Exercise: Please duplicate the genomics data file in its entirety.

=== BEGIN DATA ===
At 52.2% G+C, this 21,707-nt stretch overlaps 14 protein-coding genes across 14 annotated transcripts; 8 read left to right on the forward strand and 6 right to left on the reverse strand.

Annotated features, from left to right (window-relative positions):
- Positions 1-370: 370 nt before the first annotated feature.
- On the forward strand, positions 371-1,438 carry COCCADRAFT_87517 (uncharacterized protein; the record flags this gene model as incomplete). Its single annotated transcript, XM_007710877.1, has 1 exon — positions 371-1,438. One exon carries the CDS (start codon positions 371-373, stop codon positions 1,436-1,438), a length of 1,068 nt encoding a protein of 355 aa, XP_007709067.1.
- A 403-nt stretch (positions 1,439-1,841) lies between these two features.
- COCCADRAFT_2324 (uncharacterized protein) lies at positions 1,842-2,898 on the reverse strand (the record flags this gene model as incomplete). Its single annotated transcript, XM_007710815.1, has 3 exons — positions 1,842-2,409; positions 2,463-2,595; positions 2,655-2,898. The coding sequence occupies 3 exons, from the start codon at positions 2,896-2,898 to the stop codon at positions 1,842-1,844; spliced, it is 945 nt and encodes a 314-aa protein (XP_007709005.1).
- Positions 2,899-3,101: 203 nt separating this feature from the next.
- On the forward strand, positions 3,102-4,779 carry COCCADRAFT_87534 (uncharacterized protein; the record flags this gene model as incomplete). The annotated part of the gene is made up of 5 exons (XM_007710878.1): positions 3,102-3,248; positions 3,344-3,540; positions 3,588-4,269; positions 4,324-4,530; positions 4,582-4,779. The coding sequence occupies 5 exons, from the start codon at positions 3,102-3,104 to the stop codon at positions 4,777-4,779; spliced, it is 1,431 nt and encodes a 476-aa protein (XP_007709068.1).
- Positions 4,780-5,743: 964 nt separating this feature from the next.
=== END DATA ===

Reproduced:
At 52.2% G+C, this 21,707-nt stretch overlaps 14 protein-coding genes across 14 annotated transcripts; 8 read left to right on the forward strand and 6 right to left on the reverse strand.

Annotated features, from left to right (window-relative positions):
- Positions 1-370: 370 nt before the first annotated feature.
- On the forward strand, positions 371-1,438 carry COCCADRAFT_87517 (uncharacterized protein; the record flags this gene model as incomplete). Its single annotated transcript, XM_007710877.1, has 1 exon — positions 371-1,438. One exon carries the CDS (start codon positions 371-373, stop codon positions 1,436-1,438), a length of 1,068 nt encoding a protein of 355 aa, XP_007709067.1.
- A 403-nt stretch (positions 1,439-1,841) lies between these two features.
- COCCADRAFT_2324 (uncharacterized protein) lies at positions 1,842-2,898 on the reverse strand (the record flags this gene model as incomplete). Its single annotated transcript, XM_007710815.1, has 3 exons — positions 1,842-2,409; positions 2,463-2,595; positions 2,655-2,898. The coding sequence occupies 3 exons, from the start codon at positions 2,896-2,898 to the stop codon at positions 1,842-1,844; spliced, it is 945 nt and encodes a 314-aa protein (XP_007709005.1).
- Positions 2,899-3,101: 203 nt separating this feature from the next.
- On the forward strand, positions 3,102-4,779 carry COCCADRAFT_87534 (uncharacterized protein; the record flags this gene model as incomplete). The annotated part of the gene is made up of 5 exons (XM_007710878.1): positions 3,102-3,248; positions 3,344-3,540; positions 3,588-4,269; positions 4,324-4,530; positions 4,582-4,779. The coding sequence occupies 5 exons, from the start codon at positions 3,102-3,104 to the stop codon at positions 4,777-4,779; spliced, it is 1,431 nt and encodes a 476-aa protein (XP_007709068.1).
- Positions 4,780-5,743: 964 nt separating this feature from the next.